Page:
“Compared to the original sound of the t-JAYS Four, Curves give you more of a "high-end" sound with a neutral, transparent and balanced bass and also a lot more details in the midrange and treble. JAYS award winning 250 USD q-JAYS balanced armature earphones was the benchmark when tuning the acoustics.”

Given I have a pair of q-JAYS you can bet I shall be testing that claim.

In use the Curves programme I found to be what I’d expect of iOS.  Very simplified.  So once I eventually got it set to shuffle, I had to ask actually how, it was fine.  It was a touch disappointing that it only works with music stored on the Idevice.  So if you’re a big spotify or Google music user then you just can’t use the Dirac stuff.  It’s a bit of a shame but it’s a limitation of iOS and how locked down it is.  Perhaps an Android version that will work with these services is on its way?

Lows:  It’s been a while since I reviewed the t-JAYS One but they share the same sound signature.  In short there is a metric fcuk ton of bass.  Lots and lots and lots of bass.  Looking at my old review of the t-JAYS one I’m thinking much along the same lines.   There is too much and for £80 you can get better and more sensible amounts.

Firing up the Dirac stuff and it’s startlingly different.   Vastly less bass, so much cleaner and tighter.  Depth is all still there and becomes so much more agile.  Okay it’s not really more agile it’s just that before it was flabbing all over the place –so much you couldn’t notice when it has moved.  It’s really good, fun bouncy and enjoyable.  It’s still rather boosted and way more than the little q-JAYS.  That’s fine though as I almost always used a bass boost with them anyway.  I’m wanting to compare it with the GR07, so I shall.  Swapping over to the GR07 and swapping to the normal music player for objectivity.  The GR07 sound disappointing.  Particularly in the low end, what’s wrong with them!  It seems to my ears as thought the Dirac stuff is as much to correct for the t-JAYS as it is for the Idevice.  The Ipad 2 just is not near doing justice to the GR07.   In short the bass sounds vastly better on the t-JAYS and just ever so much fuller and more rambunctious.  Somewhat over inflated still but no longer oppressively dominant.  It’s very nicely agile despite its weight. 

Mids:  Sans Dirac Stuff its thick and muted.  Tbh I had planned to do this review giving time evenly to with and without but if you have an Idevice you’ll never not use the Dirac stuff.  So from here on assume I’m using the Dirac stuff unless I say otherwise.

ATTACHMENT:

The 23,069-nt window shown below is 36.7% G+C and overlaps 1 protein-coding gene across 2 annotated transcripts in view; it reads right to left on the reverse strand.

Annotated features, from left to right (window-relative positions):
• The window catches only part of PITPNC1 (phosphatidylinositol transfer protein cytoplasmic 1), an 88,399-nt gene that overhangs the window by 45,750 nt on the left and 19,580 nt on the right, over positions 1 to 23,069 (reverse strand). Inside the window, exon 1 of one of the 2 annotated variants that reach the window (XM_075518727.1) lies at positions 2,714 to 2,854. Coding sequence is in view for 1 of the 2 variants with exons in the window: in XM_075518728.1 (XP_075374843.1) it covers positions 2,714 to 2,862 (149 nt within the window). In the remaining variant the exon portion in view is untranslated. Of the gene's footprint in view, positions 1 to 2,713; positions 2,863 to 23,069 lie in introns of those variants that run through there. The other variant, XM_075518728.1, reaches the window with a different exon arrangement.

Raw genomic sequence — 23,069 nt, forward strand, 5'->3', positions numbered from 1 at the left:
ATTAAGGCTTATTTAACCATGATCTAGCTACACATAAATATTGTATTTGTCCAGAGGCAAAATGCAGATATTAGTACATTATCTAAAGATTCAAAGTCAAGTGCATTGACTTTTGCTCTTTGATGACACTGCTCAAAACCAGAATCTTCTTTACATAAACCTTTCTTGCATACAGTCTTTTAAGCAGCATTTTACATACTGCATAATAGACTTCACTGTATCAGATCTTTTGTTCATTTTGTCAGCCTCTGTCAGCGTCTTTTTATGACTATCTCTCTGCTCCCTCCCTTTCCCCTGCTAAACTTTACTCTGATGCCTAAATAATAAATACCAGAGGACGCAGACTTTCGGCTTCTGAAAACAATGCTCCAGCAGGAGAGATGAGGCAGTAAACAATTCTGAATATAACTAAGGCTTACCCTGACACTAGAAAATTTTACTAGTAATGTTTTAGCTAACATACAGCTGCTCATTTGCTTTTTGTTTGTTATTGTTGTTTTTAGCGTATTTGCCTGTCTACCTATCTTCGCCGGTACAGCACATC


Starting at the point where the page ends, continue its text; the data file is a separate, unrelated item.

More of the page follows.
Hitting the D button and vocals appear as if from nowhere.  Like they were hidden underwater and then suddenly reviled.  Again my first instinct is go the GR07 as it’s the benchmark in this price and type.  Comparatively the mids here are somewhat rich and thick.  Still not so that they aren’t rather versatile.  Tori’s Cactus Practice sounds sufficiently light, airy with that albums air of whimsy.  I might like to see a hint more but that’s heading to personal preference.  The detail is quite good to.  Timbrally it still seems a little subdued, not quite muted but that hint of warmth does colour everything a bit. 

Quantity wise these are just about par with the bass.  It isn’t entirely unlike the IE7 in that regard.  The bass is dominant with the mids close but in a clear second place.  In tracks with very prominent vocals these do sound very pleasant on the ear.  Smooth, lush, liquidy goodness.

Highs:  Sans Dirac the highs stick out a bit but are meh and very subdued but with a spike.  With it on things greatly improve again.  They take on a new found energy level and clarity.  They aren’t what I’d call a revealing IEM, its overall characteristic is still warm and smooth.  The treble does seem as its working to have a bit of an edge in there, to make it seem more crisp than it is and it’s just enough to do its job.  Otherwise there is a warmish tone but still a good decay.  Its delicacy in the fine detail is nice also, particularly so for something as warm as this.  Still if you’re a trebly junkie this isn’t the IEM for you.  Think the more traditional British (and I assume European too) Hi Fi sound.  (Archetypally B&W.)  The highs are there to give you information, not to take centre stage and ravage your ears.

Trying out some treble heavy songs they deal with it like I like a good dynamic to.  A hint of splash with just the faintest edge.  Then it enters that shimmery slow decay and if things get busy they smear into a wonderfully shimmery cacophony.  It’s very pleasing and despite pumping out a lot of treble remains gentle on the ear.  That’s the sort of thing I very much like.  If you like you’re treble more bighting and aggressive then it’s not likely to be one for you.  Quantity wise it’s very much in line with the mids.